About the verb: Leave

 What is the meaning of ‘leave’?

In layman terms, the verb ‘leave’ means to GO AWAY from a place. To depart or set out.

For example: to leave home.

It’s pronounced as /liːv/. The two dots ‘:’ within the paranthesis, indicate the long vowel sound. Oftentimes, English learners get confused how to pronounce the two verbs: LEAVE and LIVE.

Keep reading below to learn more.


Pronouncing verbs LEAVE and LIVE


There is a difference in how you pronounce these two words.

In the explanation below, the two dots (:) you see indicate long vowel sound. You’ll see it for the word ‘leave’. Whereas, the word ‘live’ has a quicker pronunciation, sounds like ‘liv’.

Hopefully my explanation below will help you understand it better.

LEAVE – you say it as /liːv/ – almost sounds like – ‘liiiii-v.’

LIVE – you say it like so: /lɪv/ – almost sounds like – ‘liv.’


Past tense of LEAVE


The past tense is LEFT.

Pronounced as /lɛft/. Pronounced as it’s written!

A simple example:

John left home.

To ask a question:

What time did John leave home?

John left home at 10am.

The word LEFT shouldn’t be confused with another word LEFT which we use to indicate direction. For example, left and right.

When indicating direction, we’d need to add more words, normally we add the preposition ‘on’.

For example:

Question: Where did I leave my bag?

Answer: It’s on the cabinet, on your left.

This indicates ‘on your left side’.


Participle of LEAVE


The participle of the verb LEAVE is… LEFT.


All you have to remember is LEAVE, LEFT, LEFT.

For example:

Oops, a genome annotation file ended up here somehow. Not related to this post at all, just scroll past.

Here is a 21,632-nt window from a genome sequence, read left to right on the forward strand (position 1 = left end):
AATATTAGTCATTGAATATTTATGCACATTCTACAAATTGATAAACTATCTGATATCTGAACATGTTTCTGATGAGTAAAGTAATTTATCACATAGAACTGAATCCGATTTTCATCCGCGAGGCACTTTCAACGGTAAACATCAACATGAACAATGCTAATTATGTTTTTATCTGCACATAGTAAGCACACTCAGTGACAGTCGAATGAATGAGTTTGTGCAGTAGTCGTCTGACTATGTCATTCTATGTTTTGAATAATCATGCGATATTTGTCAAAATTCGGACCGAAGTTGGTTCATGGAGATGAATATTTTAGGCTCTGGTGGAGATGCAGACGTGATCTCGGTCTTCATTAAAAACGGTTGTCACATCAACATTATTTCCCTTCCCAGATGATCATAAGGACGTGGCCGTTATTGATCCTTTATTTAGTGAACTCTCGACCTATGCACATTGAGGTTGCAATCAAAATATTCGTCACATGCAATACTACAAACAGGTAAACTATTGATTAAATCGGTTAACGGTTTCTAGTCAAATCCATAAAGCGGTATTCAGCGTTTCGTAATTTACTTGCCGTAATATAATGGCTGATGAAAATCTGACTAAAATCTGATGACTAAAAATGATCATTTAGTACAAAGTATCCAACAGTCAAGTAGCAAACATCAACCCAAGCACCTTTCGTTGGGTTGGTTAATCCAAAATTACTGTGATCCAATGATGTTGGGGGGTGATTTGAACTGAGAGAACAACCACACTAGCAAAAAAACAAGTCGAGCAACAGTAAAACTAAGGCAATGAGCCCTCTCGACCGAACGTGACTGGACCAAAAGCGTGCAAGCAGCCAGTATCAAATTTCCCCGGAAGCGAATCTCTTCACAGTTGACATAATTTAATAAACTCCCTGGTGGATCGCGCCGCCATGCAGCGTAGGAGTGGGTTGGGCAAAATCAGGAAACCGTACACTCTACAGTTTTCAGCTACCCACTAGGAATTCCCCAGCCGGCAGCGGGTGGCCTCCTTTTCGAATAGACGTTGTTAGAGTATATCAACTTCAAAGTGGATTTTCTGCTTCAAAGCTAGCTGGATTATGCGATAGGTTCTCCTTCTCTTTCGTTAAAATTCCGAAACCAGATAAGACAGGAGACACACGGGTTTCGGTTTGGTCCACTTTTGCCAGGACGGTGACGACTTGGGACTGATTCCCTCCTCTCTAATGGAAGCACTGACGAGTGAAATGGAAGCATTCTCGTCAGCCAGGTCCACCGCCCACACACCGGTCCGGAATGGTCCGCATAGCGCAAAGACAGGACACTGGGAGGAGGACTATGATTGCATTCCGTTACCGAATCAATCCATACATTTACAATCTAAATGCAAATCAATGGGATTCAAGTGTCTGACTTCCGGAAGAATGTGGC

Has John left home already?


Phrasal verbs with LEAVE


I’ll share a couple of examples here.

Leave out – this means to exclude something.

An example:

Let’s leave out the pink balls from the mix.

Leave behind – to leave something or someone behind means to go away and not take them with you.

An example:

John was forced to leave his jacket behind as no jackets were allowed to be worn at the venue.


What are 10 most common phrasal verbs in English?


 I prepared a separate post on the most commonly used Phrasal Verbs in English.

Click here to be taken straight to the Phrasal Verbs post.


Recommended Books you can get on Amazon


Looking for more phrasal verbs?

Below are some of my top three book recommendations on you can get directly from Amazon to help you learn more about phrasal verbs:

1. English Phrasal Verbs In Use: Advanced

2. Learn Phrasal Verbs through Context

3. Top 100 Most Commonly Used Business Idioms and Phrasal Verbs for Advanced Non-Native English Speakers: A simple and easy way to understand business idioms.

4. English Phrasal Verbs in Use Intermediate Book with Answers: Vocabulary Reference and Practice

5. English Phrasal Verbs in Use Intermediate


Recommended Podcast Episodes to help you learn the Past Tense


Tune in to the English Made Simple podcast to improve your English listening skills.

My recommended episodes that can help with learning past tense:


[167] 4 Phrasal Verbs to Use At Work – Deal With | Fill In | Fill In For | Kick Off

 [166] Phrasal Verbs – Get Across | Get Along | Get Away

[147] How To Use Action Verbs In Your CV

[138] To Move In To Move Out Looking For – Phrasal Verbs


And then you can also….

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